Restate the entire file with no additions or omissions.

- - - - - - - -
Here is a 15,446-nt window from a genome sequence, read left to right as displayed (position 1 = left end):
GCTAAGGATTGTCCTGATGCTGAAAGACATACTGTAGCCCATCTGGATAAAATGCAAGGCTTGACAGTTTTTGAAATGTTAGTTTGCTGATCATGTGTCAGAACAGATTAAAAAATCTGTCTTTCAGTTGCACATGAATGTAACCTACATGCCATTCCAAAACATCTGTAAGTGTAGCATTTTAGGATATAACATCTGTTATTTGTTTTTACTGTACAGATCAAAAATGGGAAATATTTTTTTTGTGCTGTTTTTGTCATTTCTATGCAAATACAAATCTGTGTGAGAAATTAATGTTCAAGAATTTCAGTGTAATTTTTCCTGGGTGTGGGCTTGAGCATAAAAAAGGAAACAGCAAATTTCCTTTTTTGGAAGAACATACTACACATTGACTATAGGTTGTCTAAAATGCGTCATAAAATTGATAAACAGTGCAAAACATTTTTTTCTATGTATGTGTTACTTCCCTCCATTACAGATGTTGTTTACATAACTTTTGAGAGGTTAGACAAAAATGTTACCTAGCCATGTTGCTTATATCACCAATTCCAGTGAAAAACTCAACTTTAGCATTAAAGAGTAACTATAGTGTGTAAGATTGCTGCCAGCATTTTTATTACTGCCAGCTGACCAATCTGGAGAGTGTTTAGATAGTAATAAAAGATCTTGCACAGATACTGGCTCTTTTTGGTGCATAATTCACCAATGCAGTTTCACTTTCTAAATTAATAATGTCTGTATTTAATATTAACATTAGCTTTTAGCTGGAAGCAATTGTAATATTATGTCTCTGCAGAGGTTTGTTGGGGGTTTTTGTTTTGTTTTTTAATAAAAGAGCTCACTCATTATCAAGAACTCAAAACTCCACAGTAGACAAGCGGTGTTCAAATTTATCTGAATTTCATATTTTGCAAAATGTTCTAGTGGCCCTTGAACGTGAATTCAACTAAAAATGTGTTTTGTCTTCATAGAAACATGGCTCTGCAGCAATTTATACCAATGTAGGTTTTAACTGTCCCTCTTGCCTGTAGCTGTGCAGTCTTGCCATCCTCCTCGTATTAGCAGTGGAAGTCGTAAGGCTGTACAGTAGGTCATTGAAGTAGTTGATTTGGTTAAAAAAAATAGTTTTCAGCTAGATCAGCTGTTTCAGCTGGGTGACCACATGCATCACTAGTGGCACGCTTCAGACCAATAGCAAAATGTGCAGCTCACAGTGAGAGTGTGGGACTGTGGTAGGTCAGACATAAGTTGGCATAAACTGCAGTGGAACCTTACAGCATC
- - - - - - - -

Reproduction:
Here is a 15,446-nt window from a genome sequence, read left to right as displayed (position 1 = left end):
GCTAAGGATTGTCCTGATGCTGAAAGACATACTGTAGCCCATCTGGATAAAATGCAAGGCTTGACAGTTTTTGAAATGTTAGTTTGCTGATCATGTGTCAGAACAGATTAAAAAATCTGTCTTTCAGTTGCACATGAATGTAACCTACATGCCATTCCAAAACATCTGTAAGTGTAGCATTTTAGGATATAACATCTGTTATTTGTTTTTACTGTACAGATCAAAAATGGGAAATATTTTTTTTGTGCTGTTTTTGTCATTTCTATGCAAATACAAATCTGTGTGAGAAATTAATGTTCAAGAATTTCAGTGTAATTTTTCCTGGGTGTGGGCTTGAGCATAAAAAAGGAAACAGCAAATTTCCTTTTTTGGAAGAACATACTACACATTGACTATAGGTTGTCTAAAATGCGTCATAAAATTGATAAACAGTGCAAAACATTTTTTTCTATGTATGTGTTACTTCCCTCCATTACAGATGTTGTTTACATAACTTTTGAGAGGTTAGACAAAAATGTTACCTAGCCATGTTGCTTATATCACCAATTCCAGTGAAAAACTCAACTTTAGCATTAAAGAGTAACTATAGTGTGTAAGATTGCTGCCAGCATTTTTATTACTGCCAGCTGACCAATCTGGAGAGTGTTTAGATAGTAATAAAAGATCTTGCACAGATACTGGCTCTTTTTGGTGCATAATTCACCAATGCAGTTTCACTTTCTAAATTAATAATGTCTGTATTTAATATTAACATTAGCTTTTAGCTGGAAGCAATTGTAATATTATGTCTCTGCAGAGGTTTGTTGGGGGTTTTTGTTTTGTTTTTTAATAAAAGAGCTCACTCATTATCAAGAACTCAAAACTCCACAGTAGACAAGCGGTGTTCAAATTTATCTGAATTTCATATTTTGCAAAATGTTCTAGTGGCCCTTGAACGTGAATTCAACTAAAAATGTGTTTTGTCTTCATAGAAACATGGCTCTGCAGCAATTTATACCAATGTAGGTTTTAACTGTCCCTCTTGCCTGTAGCTGTGCAGTCTTGCCATCCTCCTCGTATTAGCAGTGGAAGTCGTAAGGCTGTACAGTAGGTCATTGAAGTAGTTGATTTGGTTAAAAAAAATAGTTTTCAGCTAGATCAGCTGTTTCAGCTGGGTGACCACATGCATCACTAGTGGCACGCTTCAGACCAATAGCAAAATGTGCAGCTCACAGTGAGAGTGTGGGACTGTGGTAGGTCAGACATAAGTTGGCATAAACTGCAGTGGAACCTTACAGCATC